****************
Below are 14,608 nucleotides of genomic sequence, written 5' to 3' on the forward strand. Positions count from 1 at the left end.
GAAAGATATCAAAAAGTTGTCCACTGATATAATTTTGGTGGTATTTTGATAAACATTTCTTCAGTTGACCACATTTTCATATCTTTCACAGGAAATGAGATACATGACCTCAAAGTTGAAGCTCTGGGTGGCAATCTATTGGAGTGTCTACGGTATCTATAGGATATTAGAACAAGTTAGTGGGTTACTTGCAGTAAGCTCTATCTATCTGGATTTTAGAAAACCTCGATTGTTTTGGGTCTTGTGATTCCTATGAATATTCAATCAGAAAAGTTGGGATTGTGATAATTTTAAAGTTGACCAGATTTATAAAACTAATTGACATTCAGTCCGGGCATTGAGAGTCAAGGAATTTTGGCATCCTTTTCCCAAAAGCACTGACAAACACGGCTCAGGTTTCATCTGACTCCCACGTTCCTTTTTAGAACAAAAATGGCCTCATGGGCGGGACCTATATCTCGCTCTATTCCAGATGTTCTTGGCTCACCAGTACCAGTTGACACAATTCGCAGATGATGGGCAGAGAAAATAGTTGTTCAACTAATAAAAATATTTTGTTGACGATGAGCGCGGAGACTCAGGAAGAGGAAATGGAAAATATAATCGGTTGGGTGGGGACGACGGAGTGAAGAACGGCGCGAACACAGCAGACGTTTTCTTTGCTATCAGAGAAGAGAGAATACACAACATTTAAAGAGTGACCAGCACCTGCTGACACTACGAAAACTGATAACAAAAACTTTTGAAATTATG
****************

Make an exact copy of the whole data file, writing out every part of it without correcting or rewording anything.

Below are 14,608 nucleotides of genomic sequence, written 5' to 3' on the forward strand. Positions count from 1 at the left end.
GAAAGATATCAAAAAGTTGTCCACTGATATAATTTTGGTGGTATTTTGATAAACATTTCTTCAGTTGACCACATTTTCATATCTTTCACAGGAAATGAGATACATGACCTCAAAGTTGAAGCTCTGGGTGGCAATCTATTGGAGTGTCTACGGTATCTATAGGATATTAGAACAAGTTAGTGGGTTACTTGCAGTAAGCTCTATCTATCTGGATTTTAGAAAACCTCGATTGTTTTGGGTCTTGTGATTCCTATGAATATTCAATCAGAAAAGTTGGGATTGTGATAATTTTAAAGTTGACCAGATTTATAAAACTAATTGACATTCAGTCCGGGCATTGAGAGTCAAGGAATTTTGGCATCCTTTTCCCAAAAGCACTGACAAACACGGCTCAGGTTTCATCTGACTCCCACGTTCCTTTTTAGAACAAAAATGGCCTCATGGGCGGGACCTATATCTCGCTCTATTCCAGATGTTCTTGGCTCACCAGTACCAGTTGACACAATTCGCAGATGATGGGCAGAGAAAATAGTTGTTCAACTAATAAAAATATTTTGTTGACGATGAGCGCGGAGACTCAGGAAGAGGAAATGGAAAATATAATCGGTTGGGTGGGGACGACGGAGTGAAGAACGGCGCGAACACAGCAGACGTTTTCTTTGCTATCAGAGAAGAGAGAATACACAACATTTAAAGAGTGACCAGCACCTGCTGACACTACGAAAACTGATAACAAAAACTTTTGAAATTATG